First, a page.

He enjoyed deep, meaningful relationships with all sorts of people, great and simple. His genuine ahavas Yisrael defined his being. He greeted everybody warmly and was a true friend to neighbors and fellow congregants at the Young Israel of Pelham Parkway in the Bronx, where he davened for the past 60 years.

The most important thing to Harav Yankelewitz was teaching Torah. He passed up several offers of rabbinic pulpits, for fear it would distract him from his talmidim. Rabbi Yankelewitz joined Yeshiva University in 1958 and gave a daily shiur at RIETS for semicha [rabbinic ordination] and college students for more than five decades.
 

Rabbi Dr. Norman Lamm—distinguished rabbi, philosopher, teacher and author—was elected president of Yeshiva University in August 1976, succeeding Dr. Samuel Belkin and Dr. Bernard Revel. He was the University's third president and the first native-born American to head the nation's oldest and most comprehensive Jewish institution of higher learning. He served as chancellor of the University and rosh ha-Yeshiva of its affiliated Rabbi Isaac Elchanan Theological Seminary from 2003 until his retirement on June 30, 2013. He died on May 31, 2020 at the age of 92. 

Born in Brooklyn, NY, in 1927, Rabbi Dr. Lamm received his elementary and high school education at Yeshiva and Mesivta Torah Vodaath. In 1945, he entered Yeshiva College, where he continued his Jewish learning and undertook a liberal arts program with a major in chemistry. He graduated summa cum laude in 1949 and was class valedictorian.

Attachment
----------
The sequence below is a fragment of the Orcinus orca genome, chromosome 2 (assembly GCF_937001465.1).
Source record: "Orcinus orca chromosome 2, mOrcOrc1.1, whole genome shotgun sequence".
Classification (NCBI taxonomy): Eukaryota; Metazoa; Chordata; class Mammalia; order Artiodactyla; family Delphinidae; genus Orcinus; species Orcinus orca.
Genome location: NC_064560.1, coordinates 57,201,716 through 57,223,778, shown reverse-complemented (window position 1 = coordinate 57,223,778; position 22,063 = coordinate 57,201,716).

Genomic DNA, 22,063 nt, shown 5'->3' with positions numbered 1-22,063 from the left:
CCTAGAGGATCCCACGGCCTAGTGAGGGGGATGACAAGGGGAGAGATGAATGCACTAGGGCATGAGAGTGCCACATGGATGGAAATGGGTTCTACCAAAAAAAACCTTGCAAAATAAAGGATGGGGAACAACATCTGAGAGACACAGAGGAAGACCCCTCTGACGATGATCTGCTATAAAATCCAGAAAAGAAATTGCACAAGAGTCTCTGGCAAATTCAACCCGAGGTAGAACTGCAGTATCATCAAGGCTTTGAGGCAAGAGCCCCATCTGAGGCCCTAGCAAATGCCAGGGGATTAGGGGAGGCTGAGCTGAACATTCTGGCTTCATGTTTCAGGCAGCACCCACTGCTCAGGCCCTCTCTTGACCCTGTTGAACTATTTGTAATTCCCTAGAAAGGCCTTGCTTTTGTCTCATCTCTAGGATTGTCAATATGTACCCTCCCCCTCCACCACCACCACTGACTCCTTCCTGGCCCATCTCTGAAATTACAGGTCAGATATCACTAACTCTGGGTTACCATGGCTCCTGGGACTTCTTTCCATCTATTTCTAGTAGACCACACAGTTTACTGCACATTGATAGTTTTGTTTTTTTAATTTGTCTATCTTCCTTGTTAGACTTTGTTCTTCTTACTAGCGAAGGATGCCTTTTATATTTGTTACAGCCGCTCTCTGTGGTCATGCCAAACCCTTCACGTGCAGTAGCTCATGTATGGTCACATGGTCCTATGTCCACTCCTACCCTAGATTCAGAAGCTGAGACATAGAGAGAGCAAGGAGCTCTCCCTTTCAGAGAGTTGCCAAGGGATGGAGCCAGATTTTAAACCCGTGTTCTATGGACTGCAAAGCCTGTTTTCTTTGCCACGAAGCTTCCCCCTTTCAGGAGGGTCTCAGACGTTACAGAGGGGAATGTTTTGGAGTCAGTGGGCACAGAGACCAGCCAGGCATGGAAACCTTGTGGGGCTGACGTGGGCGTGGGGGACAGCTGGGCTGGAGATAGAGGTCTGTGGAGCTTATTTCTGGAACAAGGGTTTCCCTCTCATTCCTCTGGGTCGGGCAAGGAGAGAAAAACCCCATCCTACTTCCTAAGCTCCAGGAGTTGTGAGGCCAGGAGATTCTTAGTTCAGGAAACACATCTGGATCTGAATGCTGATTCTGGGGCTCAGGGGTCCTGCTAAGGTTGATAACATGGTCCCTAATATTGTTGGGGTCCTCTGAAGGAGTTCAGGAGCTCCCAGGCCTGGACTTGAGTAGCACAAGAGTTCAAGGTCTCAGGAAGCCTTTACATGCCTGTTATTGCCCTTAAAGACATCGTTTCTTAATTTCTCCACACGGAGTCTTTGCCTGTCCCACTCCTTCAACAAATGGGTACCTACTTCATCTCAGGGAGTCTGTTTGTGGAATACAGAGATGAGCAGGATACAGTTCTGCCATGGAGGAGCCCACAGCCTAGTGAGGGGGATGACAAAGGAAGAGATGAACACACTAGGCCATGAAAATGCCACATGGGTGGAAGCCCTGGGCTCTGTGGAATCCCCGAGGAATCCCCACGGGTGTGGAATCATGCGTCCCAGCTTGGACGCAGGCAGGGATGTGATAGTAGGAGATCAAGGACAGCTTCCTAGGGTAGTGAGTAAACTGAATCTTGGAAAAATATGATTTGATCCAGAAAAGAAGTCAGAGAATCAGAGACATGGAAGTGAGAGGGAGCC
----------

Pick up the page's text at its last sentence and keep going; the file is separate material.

Upon graduation, Rabbi Dr. Lamm pursued advanced scientific studies at the Polytechnic Institute of Brooklyn while continuing his Judaic studies and rabbinic scholarship. He was ordained as a rabbi by YU's affiliated Rabbi Isaac Elchanan Theological Seminary in 1951 and earned a PhD in Jewish philosophy from the University's Bernard Revel Graduate School in 1966.
During the 17 years preceding his election as president, Rabbi Dr. Lamm served on the Yeshiva University faculty, culminating in his appointment as the Erna and Jakob Michael Professor of Jewish Philosophy in 1966. A pulpit rabbi for 25 years, he served as spiritual leader of the Jewish Center in Manhattan. Prior to that, he served as assistant rabbi of New York City's Congregation Kehilath Jeshurun and then as rabbi of Congregation Kodimoh in Springfield, MA.

Rabbi Dr. Lamm gained wide recognition for his writings and discourses on interpretation of Jewish philosophy and law, especially in relation to problems involving science, law, technology and philosophy in the modern world. He authored over 15 books, including The Religious Thought of Hasidism: Text and Commentary, which won the coveted 1999 Jewish Book Award in Jewish Thought.

Rabbi Dr. Lamm edited or co-edited more than 20 volumes, including The Library of Jewish Law and Ethics. He was the founder and first editor of Tradition and associate editor of Hadarom, a journal of Jewish law; founder of the Torah U-Madda Journal; and founder of the Orthodox Forum.
 

Skip past mobile menu to footer